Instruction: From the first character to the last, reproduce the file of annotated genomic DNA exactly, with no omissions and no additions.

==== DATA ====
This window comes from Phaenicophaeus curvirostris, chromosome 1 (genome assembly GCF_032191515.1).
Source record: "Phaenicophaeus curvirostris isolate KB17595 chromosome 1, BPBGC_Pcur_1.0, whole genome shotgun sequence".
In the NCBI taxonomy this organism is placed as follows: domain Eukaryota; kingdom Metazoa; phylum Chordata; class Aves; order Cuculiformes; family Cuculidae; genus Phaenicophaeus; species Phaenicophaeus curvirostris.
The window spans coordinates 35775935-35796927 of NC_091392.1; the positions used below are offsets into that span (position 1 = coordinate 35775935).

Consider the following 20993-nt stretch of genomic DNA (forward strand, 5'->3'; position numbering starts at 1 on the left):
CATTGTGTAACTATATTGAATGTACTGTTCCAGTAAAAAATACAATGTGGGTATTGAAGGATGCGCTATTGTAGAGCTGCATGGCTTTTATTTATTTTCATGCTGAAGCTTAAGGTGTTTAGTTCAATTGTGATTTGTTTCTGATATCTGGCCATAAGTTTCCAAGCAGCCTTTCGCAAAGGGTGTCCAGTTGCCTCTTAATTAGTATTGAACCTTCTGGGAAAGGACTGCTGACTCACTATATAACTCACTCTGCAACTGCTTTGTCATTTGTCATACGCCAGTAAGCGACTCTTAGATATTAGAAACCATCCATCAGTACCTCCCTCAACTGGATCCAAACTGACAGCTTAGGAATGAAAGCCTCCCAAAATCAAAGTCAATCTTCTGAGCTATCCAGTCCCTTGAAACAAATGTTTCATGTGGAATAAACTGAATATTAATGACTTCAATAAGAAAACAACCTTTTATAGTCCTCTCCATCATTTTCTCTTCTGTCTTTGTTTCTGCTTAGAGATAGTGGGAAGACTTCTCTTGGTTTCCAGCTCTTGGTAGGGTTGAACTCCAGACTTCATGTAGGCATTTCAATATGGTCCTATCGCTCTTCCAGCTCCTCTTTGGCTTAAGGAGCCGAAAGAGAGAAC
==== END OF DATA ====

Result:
This window comes from Phaenicophaeus curvirostris, chromosome 1 (genome assembly GCF_032191515.1).
Source record: "Phaenicophaeus curvirostris isolate KB17595 chromosome 1, BPBGC_Pcur_1.0, whole genome shotgun sequence".
In the NCBI taxonomy this organism is placed as follows: domain Eukaryota; kingdom Metazoa; phylum Chordata; class Aves; order Cuculiformes; family Cuculidae; genus Phaenicophaeus; species Phaenicophaeus curvirostris.
The window spans coordinates 35775935-35796927 of NC_091392.1; the positions used below are offsets into that span (position 1 = coordinate 35775935).

Consider the following 20993-nt stretch of genomic DNA (forward strand, 5'->3'; position numbering starts at 1 on the left):
CATTGTGTAACTATATTGAATGTACTGTTCCAGTAAAAAATACAATGTGGGTATTGAAGGATGCGCTATTGTAGAGCTGCATGGCTTTTATTTATTTTCATGCTGAAGCTTAAGGTGTTTAGTTCAATTGTGATTTGTTTCTGATATCTGGCCATAAGTTTCCAAGCAGCCTTTCGCAAAGGGTGTCCAGTTGCCTCTTAATTAGTATTGAACCTTCTGGGAAAGGACTGCTGACTCACTATATAACTCACTCTGCAACTGCTTTGTCATTTGTCATACGCCAGTAAGCGACTCTTAGATATTAGAAACCATCCATCAGTACCTCCCTCAACTGGATCCAAACTGACAGCTTAGGAATGAAAGCCTCCCAAAATCAAAGTCAATCTTCTGAGCTATCCAGTCCCTTGAAACAAATGTTTCATGTGGAATAAACTGAATATTAATGACTTCAATAAGAAAACAACCTTTTATAGTCCTCTCCATCATTTTCTCTTCTGTCTTTGTTTCTGCTTAGAGATAGTGGGAAGACTTCTCTTGGTTTCCAGCTCTTGGTAGGGTTGAACTCCAGACTTCATGTAGGCATTTCAATATGGTCCTATCGCTCTTCCAGCTCCTCTTTGGCTTAAGGAGCCGAAAGAGAGAAC